Scandinavian dark-rockers Grave Pleasures see beauty in the face of death

Friday 04th, September 2015 / 09:56
By Ian Lemke

gravepleasuresCALGARY — “It’s this realization that your aspirations have a ceiling, there’s a limit to where these things go, and there’s always a crash.”

Mat McNerney of Grave Pleasures wields clichés like daggers.

“It’s like love and death being intrinsically connected.”

We have all been forced to think about such things, but from his lips it cuts yet deeper. The singer of the ex-Beastmilk rising stars approaches his successes and expectations with jaded humility, like seeing through a dead man’s glasses.

Comprised of McNerney, guitarist Linnea Olsson (ex-The Oath), percussionist Uno Bruniusson (ex-In Solitude), and bassist Valtteri Arino (also ex-Beastmilk), this Finland-based “super group” better resembles a support group for grieving lovers. All of the above bands released recent albums to wide acclaim and anticipation, before being cut tragically short. This provides McNerney with both the lyrical fuel and the “punk fire,” to channel mourning into magic.

Not only is Grave Pleasures’ debut, Dreamcrash, philosophically bound as a “breakup album,” the realization of life’s limits has coerced its authors to value all experiences of their new band.
“Once you realize that your relationship with somebody is utterly doomed, you start to treasure it a lot.”

The “love through death” concept is manifested further in the group’s new moniker, which extends as the offspring to Climax, Beastmilk’s 2013 post-apocalyptic odyssey.

“I wanted it to be a contradiction in terms…that we had with Climax, being both a sort of apocalypse and a pleasurable ending, if you like.”

The name holds more weight for McNerney however, who objected to Beastmilk as a joke name.
“It’s a bit of a fuck-off to a band name as a concept, (which) was kind of fun when we were thinking of this as an anti-band.”

Indeed, Beastmilk was never intended to reach the kind of renown that descended upon McNerney’s and former guitarist Johan Snell’s “bedroom project.”

“The way that we came together was really kind of against everything that we had been doing before… we had sort of made a conscious decision not to get top notch musicians, to think more about people that would play in more of a punk way.”

What they had done before, for McNerney, refers to his metal past in bands like Dødheimsgard and Code. This past made life difficult for Beastmilk in the beginning, because alternative labels “didn’t want anything to do with musicians that have played black-metal.”

This led to Beastmilk’s affiliation with Svart records, which ironically brought these prodigal sons back into the metal fold.

“They don’t have any PR people working for them who know anything else but metal, and so all the magazines it got pushed to are metal.”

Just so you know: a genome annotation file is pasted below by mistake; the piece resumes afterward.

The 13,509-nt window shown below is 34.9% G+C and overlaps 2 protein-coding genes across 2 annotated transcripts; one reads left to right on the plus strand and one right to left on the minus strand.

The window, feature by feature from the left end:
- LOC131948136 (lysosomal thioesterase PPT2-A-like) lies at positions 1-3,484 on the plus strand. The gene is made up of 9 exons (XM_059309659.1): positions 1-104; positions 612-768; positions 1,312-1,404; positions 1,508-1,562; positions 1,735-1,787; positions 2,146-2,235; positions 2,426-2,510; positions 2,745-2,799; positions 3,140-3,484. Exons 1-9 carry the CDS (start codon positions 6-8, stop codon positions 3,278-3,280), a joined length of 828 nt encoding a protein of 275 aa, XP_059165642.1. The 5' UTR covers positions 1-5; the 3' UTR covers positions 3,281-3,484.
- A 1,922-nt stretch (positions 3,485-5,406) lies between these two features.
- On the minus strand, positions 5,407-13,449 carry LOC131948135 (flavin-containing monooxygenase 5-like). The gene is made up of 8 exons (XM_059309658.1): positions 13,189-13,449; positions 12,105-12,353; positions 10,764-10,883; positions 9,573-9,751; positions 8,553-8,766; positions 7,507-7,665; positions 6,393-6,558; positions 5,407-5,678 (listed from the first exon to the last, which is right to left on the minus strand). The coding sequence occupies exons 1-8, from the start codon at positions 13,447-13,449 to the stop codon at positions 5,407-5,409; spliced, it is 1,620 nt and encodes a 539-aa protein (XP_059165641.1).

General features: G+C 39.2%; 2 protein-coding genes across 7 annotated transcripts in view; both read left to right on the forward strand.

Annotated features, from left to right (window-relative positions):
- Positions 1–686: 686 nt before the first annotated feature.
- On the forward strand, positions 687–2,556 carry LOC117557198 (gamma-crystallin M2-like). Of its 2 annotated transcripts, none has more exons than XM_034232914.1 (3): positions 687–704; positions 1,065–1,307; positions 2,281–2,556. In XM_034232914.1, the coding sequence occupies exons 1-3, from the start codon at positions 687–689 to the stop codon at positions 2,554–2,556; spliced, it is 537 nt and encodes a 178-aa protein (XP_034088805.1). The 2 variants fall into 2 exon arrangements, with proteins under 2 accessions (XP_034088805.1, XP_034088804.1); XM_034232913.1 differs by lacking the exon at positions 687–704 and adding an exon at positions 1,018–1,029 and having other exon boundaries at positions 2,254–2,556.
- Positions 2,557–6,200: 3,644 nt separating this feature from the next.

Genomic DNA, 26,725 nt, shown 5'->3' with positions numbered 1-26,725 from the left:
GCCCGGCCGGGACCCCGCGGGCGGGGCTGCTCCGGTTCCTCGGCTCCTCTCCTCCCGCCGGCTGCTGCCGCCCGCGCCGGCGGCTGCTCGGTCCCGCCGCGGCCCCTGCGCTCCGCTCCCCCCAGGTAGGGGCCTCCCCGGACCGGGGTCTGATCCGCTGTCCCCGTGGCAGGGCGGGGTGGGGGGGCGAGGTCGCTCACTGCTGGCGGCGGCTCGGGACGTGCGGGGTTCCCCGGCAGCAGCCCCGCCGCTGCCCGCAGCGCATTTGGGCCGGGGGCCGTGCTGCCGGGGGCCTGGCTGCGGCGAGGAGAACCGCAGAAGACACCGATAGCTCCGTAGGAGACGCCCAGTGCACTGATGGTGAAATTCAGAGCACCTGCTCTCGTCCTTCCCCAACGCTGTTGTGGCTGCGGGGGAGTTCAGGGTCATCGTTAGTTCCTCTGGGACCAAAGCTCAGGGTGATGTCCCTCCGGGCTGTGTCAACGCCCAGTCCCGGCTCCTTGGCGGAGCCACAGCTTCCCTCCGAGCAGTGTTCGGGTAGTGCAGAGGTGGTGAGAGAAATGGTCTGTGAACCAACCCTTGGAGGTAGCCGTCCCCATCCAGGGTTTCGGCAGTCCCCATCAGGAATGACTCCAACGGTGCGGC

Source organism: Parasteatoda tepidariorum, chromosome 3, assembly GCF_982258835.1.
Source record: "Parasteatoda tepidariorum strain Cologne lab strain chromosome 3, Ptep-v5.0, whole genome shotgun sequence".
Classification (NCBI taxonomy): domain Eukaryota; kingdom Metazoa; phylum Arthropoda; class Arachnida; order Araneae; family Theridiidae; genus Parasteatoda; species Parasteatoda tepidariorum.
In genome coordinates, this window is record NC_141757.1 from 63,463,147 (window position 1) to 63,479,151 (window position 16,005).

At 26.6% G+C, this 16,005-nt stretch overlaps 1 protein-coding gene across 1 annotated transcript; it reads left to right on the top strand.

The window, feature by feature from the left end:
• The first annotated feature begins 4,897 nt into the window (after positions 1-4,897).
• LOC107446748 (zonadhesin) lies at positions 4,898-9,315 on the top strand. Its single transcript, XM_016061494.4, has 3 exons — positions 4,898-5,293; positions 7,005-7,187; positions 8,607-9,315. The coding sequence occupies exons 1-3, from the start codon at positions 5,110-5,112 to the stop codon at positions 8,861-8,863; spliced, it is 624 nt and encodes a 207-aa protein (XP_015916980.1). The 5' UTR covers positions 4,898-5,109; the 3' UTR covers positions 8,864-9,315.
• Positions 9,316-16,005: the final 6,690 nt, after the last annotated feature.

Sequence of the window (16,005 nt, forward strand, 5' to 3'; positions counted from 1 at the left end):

This crooner isn’t complaining though, because it gives him common ground to stand on with his audience.

“I’m totally fine with that because the crowd that comes to see us is a crowd that I really enjoy talking to, hanging out with and being identified with.”

“They’re my kind of people.”

This phenomenon points to yet another communion of contrasts, one that is emerging as a trend in heavy music circles. Take a band like Deafheaven: “they’re non-black-metal people playing black-metal to non-black-metal people, and we’re black-metal people playing non-black-metal to black-metal people.”

McNerney laughs heartily at this bewildering scenario, before offering his analysis.

“I think people need different masks and different ways of having things packaged up to them that they can understand.”

To McNerney, such modes of understanding are more than theories; they comprise his whole creative existence. He shares some of his favourite contemporary philosophers: Slavoj Žižek, Robert Anton Wilson, and Eugene Thacker whose 2011 work In the Dust of this Planet is of particular influence for McNerney’s lyrics. Its central premise, according to McNerney, ishow we deal with our nihilism and how we deal with horror as a way to kind of understand the universe.”

Žižek’s writing also speaks, not only to Grave Pleasures as a band, but to the kind of concepts that unite people in dark or heavy music:

“What defines us are often the things we think are the most abhorrent.”

This notion connects the spaces between the shadows where McNerney walks: The morbid sentiment that binds the formerly isolated worlds of post-punk and black metal, of death metal and goth rock. McNerney goes beyond music fans, and accepts these views as metaphors for humanity.

“I think we’re as a species are kind of post-apocalyptic, we’re living with that (awareness of death) all the time and it’s how we’re all going to end up.”

But the real creative beauty comes not from the ugliness of the end itself, but in ones’ own interpretation.

“This sort of living with the end, living with the apocalypse and coming to terms with it.…
And getting some sense of happiness through accepting it and letting it in.”

Grave Pleasures’ Dreamcrash is available now. You can order the album at

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